Advice and Network Paved My Way to New Finance Career

My transition to private equity at Upwelling Capital Group.

While I was considering the UC Davis Sacramento Part-Time MBA program, I was offered profound advice that pushed me over the edge. While speaking to a few loved ones, I was considering delaying my application, but they helped me put things into perspective. If an MBA degree was on my mind then I should apply, and I did.

I first thought of going for an MBA during my last year as an undergrad at UC Davis. I was an economics major and I was managing my dad’s trucking business at the time.

I did not expect the wide range of opportunities that came with an MBA degree, but I quickly discovered just how valuable that experience can be.

Focusing on Finance

Jesse Rodriguez and Dean H. Rao Unnava
Dean H. Rao Unnava with Jesse Rodriguez at the UC Davis Big Ideas conference. As a featured speaker, Rodriguez shared his MBA team's experience consulting for UC Davis Global Affairs on expanding the universities footprint in Chile.

Before joining the UC Davis MBA program, I worked for four years as a communications consultant and community liaison in the California State Senate. I met many impressive colleagues with incredible passions for public policy. It was a promising career path, but I knew that I wanted to explore other angles related to business and consulting.

After completing my core MBA classes, I focused on finance electives. And even by the end of the program there were still courses that I wish I could have taken. I also developed strong bonds with several of the finance faculty.

These relationships helped me develop the skills I needed to transition to my new career in finance—a path less traveled for many of my MBA colleagues.

Faculty Helped Pave the Way

Several of the course lecturers were also practitioners who shared their professional experiences, including real-world conundrums and situational hypotheticals.

Sorin Maruster taught three courses I took: Investment Analysis, Mergers and Acquisitions, and Private Equity (elective). Maruster is a senior manager at KPMG and was helping a large client with their IPO process. While he did not disclose non-public information, he gave us a sense of his work.

Jesse Rodriguez and Bryan Dastmalchi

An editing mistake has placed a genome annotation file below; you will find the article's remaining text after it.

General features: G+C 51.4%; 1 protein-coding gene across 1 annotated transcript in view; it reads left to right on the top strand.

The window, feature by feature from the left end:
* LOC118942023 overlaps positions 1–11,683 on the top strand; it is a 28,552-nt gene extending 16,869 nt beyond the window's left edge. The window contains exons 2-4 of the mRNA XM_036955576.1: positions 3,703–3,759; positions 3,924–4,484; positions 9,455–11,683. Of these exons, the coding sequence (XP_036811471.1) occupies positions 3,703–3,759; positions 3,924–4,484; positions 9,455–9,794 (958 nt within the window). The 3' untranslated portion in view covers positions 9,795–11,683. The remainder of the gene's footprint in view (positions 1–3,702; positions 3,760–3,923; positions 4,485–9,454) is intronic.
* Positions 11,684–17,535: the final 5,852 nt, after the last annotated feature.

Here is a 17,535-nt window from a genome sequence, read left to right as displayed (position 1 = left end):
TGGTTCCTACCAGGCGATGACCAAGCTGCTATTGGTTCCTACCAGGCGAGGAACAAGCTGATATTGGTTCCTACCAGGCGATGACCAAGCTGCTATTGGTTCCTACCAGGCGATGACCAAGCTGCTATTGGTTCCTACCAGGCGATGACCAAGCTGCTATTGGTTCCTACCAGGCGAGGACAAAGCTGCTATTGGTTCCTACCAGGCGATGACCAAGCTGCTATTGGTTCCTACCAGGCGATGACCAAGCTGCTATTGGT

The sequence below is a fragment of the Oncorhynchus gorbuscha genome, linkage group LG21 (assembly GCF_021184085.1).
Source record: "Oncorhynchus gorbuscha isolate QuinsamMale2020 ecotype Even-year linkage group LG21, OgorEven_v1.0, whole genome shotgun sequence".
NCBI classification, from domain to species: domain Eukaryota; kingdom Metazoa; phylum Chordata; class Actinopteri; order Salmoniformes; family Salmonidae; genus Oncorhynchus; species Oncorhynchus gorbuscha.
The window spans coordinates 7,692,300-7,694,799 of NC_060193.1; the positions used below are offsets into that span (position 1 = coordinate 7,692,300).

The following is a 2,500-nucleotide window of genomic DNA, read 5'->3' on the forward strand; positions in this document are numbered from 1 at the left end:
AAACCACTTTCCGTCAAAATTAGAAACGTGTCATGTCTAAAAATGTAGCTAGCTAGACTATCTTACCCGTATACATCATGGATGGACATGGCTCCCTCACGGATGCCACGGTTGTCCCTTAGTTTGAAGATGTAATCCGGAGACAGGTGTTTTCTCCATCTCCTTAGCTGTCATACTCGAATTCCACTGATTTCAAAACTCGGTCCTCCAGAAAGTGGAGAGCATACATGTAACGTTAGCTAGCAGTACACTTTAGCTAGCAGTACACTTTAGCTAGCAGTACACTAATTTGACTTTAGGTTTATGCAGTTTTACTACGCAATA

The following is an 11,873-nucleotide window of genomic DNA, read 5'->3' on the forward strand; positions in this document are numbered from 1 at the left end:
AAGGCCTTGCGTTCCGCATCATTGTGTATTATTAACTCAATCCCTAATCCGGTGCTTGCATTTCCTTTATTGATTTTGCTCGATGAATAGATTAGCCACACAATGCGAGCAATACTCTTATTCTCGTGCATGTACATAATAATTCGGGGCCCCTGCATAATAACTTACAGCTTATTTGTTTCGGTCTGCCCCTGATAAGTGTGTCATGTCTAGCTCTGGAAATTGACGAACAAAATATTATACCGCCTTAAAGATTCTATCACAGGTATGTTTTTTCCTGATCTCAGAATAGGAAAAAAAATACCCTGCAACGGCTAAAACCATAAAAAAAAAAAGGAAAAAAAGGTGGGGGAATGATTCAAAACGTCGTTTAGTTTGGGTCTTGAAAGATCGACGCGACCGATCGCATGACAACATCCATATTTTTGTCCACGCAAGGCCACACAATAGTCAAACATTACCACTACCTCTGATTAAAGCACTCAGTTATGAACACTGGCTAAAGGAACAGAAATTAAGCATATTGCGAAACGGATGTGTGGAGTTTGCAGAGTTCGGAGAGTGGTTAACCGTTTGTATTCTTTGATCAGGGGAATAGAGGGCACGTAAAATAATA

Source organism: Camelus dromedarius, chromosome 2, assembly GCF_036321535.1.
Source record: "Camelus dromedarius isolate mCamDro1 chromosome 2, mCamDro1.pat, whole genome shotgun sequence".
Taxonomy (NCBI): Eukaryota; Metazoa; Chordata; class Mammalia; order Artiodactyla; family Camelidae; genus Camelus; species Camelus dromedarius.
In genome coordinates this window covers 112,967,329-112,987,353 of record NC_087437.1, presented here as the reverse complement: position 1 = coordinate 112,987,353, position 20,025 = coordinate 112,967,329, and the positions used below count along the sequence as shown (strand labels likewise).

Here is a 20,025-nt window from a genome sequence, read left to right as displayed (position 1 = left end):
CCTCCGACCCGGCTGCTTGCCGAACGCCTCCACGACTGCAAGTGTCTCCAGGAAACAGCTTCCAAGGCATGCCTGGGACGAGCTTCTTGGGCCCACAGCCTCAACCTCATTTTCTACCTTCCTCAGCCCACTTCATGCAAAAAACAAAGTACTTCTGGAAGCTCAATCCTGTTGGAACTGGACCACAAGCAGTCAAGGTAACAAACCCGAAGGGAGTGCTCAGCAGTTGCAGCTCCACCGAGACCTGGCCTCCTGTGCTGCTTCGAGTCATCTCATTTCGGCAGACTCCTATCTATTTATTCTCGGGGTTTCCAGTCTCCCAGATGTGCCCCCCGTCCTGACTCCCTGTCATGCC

In 2019, then-UC Davis MBA students Jesse Rodriguez and Bryan Dastmalchi (right) visited Start-Up Chile, where their team discussed potential collaborations with the UC Davis Chile Life Sciences Innovation Center.

My finance studies and professional work soon collided.

I met my future boss, and an involved UC Davis MBA alumnus, during a School event in my second year. Joncarlo Mark, founder of Upwelling Capital Group, a private equity investment advisory firm based in Davis was also a trustee of the UC Davis Foundation at the time.

When we first met, our brief conversation turned into a visit to the Upwelling office. Following that meeting, he offered me an internship. That internship led to a career role, and ever since I have grown into the industry and am now in my third year with the firm.

Network Connections Pay Off

The GSM has always boasted a close-knit, strong alumni network, but I didn’t know how that could pay off in my own career until I met Mark and the Upwelling staff.

Mark presented his experiences in my private equity class. In my multi-asset investing class with lecturer Eamonn Dolan, I learned about asset classes that institutions and portfolio managers consider. A veteran investment professional, Dolan previously served as chief investment officer and managing director of CM Capital (CMC) and served on the UC Davis Foundation Board from 2006 to 2018. His experience and lessons have helped me thrive in my new role.

Jesse Rodriguez at 2019 graduation
Rodriguez was the Sacramento Part-Time MBA program's class speaker at the 2019 Commencement. 

MBA Pays Big Dividends

Working at Upwelling is not something I could not have imagined a few years ago. Earning a UC Davis MBA allowed me to make a career shift, and my family pushed me to take the leap.

The Part-Time MBA program’s flexibility was another advantage. I was able to design my schedule with specific courses, and bounce ideas off my classmates and professors before returning to the office to work with real clients.

It turned out to be a great fit professionally and a wonderful, collaborative culture.

If I would have waited a year to start the program, I would have either completely missed or delayed my jump into this exciting new industry. I couldn’t have done it without the Aggie alumni network and faculty relationships.